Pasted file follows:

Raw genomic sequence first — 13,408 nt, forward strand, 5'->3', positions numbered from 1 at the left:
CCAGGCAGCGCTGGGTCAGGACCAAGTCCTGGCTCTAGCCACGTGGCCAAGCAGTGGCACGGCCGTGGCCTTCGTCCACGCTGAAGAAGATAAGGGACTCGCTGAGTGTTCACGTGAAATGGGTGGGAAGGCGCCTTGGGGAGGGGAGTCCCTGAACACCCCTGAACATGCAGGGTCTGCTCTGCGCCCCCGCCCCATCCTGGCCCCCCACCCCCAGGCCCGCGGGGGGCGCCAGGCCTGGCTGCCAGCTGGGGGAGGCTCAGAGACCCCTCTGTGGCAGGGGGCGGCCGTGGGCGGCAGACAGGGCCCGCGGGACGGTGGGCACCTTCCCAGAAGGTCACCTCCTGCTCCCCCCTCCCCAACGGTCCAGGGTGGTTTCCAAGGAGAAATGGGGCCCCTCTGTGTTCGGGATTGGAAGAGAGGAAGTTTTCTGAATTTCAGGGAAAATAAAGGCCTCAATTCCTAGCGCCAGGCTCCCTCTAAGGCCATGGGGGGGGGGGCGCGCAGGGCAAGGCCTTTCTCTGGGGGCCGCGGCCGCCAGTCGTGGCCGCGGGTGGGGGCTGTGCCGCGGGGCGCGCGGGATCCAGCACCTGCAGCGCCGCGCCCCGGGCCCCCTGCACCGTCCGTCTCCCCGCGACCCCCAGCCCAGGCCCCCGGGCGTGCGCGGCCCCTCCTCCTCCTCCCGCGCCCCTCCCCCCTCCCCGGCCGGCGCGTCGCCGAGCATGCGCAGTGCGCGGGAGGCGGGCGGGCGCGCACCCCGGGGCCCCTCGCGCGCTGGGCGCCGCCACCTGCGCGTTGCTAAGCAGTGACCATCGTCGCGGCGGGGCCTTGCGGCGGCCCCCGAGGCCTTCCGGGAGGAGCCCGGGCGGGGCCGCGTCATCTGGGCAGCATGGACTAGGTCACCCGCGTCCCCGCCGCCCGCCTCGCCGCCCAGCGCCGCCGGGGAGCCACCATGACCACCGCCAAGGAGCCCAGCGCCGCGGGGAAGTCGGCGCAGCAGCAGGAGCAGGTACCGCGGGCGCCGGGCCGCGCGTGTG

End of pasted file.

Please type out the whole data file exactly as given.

Raw genomic sequence first — 13,408 nt, forward strand, 5'->3', positions numbered from 1 at the left:
CCAGGCAGCGCTGGGTCAGGACCAAGTCCTGGCTCTAGCCACGTGGCCAAGCAGTGGCACGGCCGTGGCCTTCGTCCACGCTGAAGAAGATAAGGGACTCGCTGAGTGTTCACGTGAAATGGGTGGGAAGGCGCCTTGGGGAGGGGAGTCCCTGAACACCCCTGAACATGCAGGGTCTGCTCTGCGCCCCCGCCCCATCCTGGCCCCCCACCCCCAGGCCCGCGGGGGGCGCCAGGCCTGGCTGCCAGCTGGGGGAGGCTCAGAGACCCCTCTGTGGCAGGGGGCGGCCGTGGGCGGCAGACAGGGCCCGCGGGACGGTGGGCACCTTCCCAGAAGGTCACCTCCTGCTCCCCCCTCCCCAACGGTCCAGGGTGGTTTCCAAGGAGAAATGGGGCCCCTCTGTGTTCGGGATTGGAAGAGAGGAAGTTTTCTGAATTTCAGGGAAAATAAAGGCCTCAATTCCTAGCGCCAGGCTCCCTCTAAGGCCATGGGGGGGGGGGCGCGCAGGGCAAGGCCTTTCTCTGGGGGCCGCGGCCGCCAGTCGTGGCCGCGGGTGGGGGCTGTGCCGCGGGGCGCGCGGGATCCAGCACCTGCAGCGCCGCGCCCCGGGCCCCCTGCACCGTCCGTCTCCCCGCGACCCCCAGCCCAGGCCCCCGGGCGTGCGCGGCCCCTCCTCCTCCTCCCGCGCCCCTCCCCCCTCCCCGGCCGGCGCGTCGCCGAGCATGCGCAGTGCGCGGGAGGCGGGCGGGCGCGCACCCCGGGGCCCCTCGCGCGCTGGGCGCCGCCACCTGCGCGTTGCTAAGCAGTGACCATCGTCGCGGCGGGGCCTTGCGGCGGCCCCCGAGGCCTTCCGGGAGGAGCCCGGGCGGGGCCGCGTCATCTGGGCAGCATGGACTAGGTCACCCGCGTCCCCGCCGCCCGCCTCGCCGCCCAGCGCCGCCGGGGAGCCACCATGACCACCGCCAAGGAGCCCAGCGCCGCGGGGAAGTCGGCGCAGCAGCAGGAGCAGGTACCGCGGGCGCCGGGCCGCGCGTGTG